In order to appreciate the necessity of the DHPP vaccine, it’s important to understand what diseases it protects your pet from.
- The D in DHPP stands for distemper. Distemper is a disease from viruses of the Paramyoviridae family. Prior to the vaccine becoming available, distemper was the leading cause of infectious disease death in dogs
- The H in DHPP stands for infectious canine hepatitis. This is a very serious condition with a mortality rate between 10 and 30 percent. Mortality is typically highest in young dogs
- The first P in DHPP stands for the parainfluenza virus. While this virus is not as deadly as the others, it is still highly contagious. The disease spreads rapidly in shelters and kennels. The parainfluenza vaccine is not always considered a core vaccine. Even so, it is used in the majority of combination vaccines. Inclusion of this vaccine is debatable amongst veterinarians
- The final P in DHPP stands for parvovirus. This viral disease is deadly if not treated. While 85 to 90 percent of treated dogs survive parvovirus, untreated dogs face a mortality rate exceeding 90 percent. Puppies are the most at risk of death from parvovirus This makes it even more vital that you vaccinate your pet as early as possible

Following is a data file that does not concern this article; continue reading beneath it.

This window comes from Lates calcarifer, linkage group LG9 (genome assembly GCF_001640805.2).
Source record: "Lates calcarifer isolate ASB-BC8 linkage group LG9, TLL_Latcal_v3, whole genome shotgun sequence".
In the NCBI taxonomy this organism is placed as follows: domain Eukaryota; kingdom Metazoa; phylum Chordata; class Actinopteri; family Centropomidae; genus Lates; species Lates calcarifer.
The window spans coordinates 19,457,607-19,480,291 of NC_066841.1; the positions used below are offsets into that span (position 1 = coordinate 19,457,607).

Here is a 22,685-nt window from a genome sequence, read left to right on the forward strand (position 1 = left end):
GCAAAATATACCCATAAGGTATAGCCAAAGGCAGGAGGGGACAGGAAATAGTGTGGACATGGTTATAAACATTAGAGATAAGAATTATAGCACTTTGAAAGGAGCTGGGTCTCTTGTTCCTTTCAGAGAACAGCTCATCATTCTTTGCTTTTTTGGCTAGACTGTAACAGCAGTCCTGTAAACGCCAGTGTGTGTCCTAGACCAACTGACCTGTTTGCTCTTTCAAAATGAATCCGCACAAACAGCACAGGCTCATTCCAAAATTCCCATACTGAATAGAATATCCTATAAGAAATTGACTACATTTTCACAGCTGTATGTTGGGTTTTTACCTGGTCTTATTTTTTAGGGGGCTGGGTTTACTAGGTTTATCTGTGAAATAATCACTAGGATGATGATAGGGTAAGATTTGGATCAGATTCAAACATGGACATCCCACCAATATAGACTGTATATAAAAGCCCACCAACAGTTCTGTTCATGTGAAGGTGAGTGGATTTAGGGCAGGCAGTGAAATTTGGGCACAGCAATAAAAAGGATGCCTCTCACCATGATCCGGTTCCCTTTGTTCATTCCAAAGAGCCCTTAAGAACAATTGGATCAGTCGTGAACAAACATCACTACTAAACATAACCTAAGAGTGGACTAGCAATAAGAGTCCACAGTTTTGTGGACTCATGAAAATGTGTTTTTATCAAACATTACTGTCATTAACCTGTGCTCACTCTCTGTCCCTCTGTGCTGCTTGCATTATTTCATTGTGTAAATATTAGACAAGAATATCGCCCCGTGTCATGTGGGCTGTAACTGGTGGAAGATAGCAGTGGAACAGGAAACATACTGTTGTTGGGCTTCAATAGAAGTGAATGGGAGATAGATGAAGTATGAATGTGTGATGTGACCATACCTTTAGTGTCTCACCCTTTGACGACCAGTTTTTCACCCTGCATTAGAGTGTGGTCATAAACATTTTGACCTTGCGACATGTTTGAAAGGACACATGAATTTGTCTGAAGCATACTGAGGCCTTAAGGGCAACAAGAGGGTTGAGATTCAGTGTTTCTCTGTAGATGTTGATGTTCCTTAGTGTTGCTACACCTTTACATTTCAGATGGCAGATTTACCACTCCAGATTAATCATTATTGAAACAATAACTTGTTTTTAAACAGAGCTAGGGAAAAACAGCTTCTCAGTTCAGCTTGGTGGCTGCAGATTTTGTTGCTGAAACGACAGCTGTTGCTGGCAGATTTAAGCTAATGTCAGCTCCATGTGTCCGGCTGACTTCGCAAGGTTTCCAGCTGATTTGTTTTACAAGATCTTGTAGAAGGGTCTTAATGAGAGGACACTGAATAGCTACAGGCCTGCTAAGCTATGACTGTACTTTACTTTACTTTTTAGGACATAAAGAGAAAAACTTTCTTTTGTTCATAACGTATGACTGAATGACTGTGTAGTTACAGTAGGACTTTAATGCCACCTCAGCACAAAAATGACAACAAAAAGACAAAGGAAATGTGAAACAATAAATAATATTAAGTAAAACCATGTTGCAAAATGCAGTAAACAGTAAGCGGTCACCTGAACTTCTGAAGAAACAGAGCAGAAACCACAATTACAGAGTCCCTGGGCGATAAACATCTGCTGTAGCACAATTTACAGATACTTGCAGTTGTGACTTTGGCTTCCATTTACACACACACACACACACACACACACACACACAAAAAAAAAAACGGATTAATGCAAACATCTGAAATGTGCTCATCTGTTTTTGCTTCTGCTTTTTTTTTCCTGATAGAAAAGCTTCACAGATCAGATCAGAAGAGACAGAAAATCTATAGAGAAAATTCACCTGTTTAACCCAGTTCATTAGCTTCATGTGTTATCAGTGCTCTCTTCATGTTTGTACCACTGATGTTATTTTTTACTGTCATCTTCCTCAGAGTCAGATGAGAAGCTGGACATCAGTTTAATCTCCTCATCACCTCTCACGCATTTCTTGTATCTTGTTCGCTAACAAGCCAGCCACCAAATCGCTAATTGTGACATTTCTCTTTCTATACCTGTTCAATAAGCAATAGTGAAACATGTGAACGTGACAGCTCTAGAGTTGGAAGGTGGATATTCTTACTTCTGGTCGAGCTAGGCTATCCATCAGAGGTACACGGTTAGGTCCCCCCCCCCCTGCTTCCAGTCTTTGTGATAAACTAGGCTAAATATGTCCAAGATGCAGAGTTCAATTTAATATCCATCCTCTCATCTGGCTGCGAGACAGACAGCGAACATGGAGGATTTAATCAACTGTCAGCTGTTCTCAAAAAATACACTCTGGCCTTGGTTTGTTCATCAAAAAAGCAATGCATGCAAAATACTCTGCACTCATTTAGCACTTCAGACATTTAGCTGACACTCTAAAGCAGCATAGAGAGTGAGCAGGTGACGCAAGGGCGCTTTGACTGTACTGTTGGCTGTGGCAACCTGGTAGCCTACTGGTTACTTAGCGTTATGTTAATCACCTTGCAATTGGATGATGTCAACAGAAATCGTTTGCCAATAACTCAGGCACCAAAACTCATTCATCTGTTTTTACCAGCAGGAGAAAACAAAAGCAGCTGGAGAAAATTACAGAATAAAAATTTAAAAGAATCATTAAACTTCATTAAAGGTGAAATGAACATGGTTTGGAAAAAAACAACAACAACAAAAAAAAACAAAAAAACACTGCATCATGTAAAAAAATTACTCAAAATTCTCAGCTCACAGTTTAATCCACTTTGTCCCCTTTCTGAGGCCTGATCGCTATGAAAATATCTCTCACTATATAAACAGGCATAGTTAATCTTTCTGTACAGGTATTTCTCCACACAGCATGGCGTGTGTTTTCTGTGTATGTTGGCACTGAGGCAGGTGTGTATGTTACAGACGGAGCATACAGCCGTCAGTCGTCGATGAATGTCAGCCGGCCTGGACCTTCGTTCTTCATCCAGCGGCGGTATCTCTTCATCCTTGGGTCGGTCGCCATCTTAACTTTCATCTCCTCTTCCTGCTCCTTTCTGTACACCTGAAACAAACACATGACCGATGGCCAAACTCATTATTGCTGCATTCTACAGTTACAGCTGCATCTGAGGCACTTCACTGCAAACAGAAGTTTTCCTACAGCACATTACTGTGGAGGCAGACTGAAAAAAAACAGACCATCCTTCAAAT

Why Shouldn’t You Vaccinate Your Dog?
The only time you should not vaccinate your pet is if the vaccine would cause life-threatening adverse effects if given. It is especially important that your pet receives the necessary core vaccines. This ensures that they have protection from some fatal diseases.
In some circumstances, your dog might be exempt from the rabies vaccine. Exemption circumstances include an anaphylactic reaction soon after a rabies vaccine, immune-mediated hemolytic anemia, polyradiculoneuropathy, if your dog is currently on immunosuppressive therapy, or if your dog has a terminal prognosis. It is only in these circumstances that your dog should not receive the rabies vaccine.
Vaccinating our dogs excessively can lead to harmful side effects, so we need to assess how frequently core vaccines should be given. The latest research indicates that annual revaccination is unnecessary, and revaccinating every three years is more suitable and safer for our furry friends.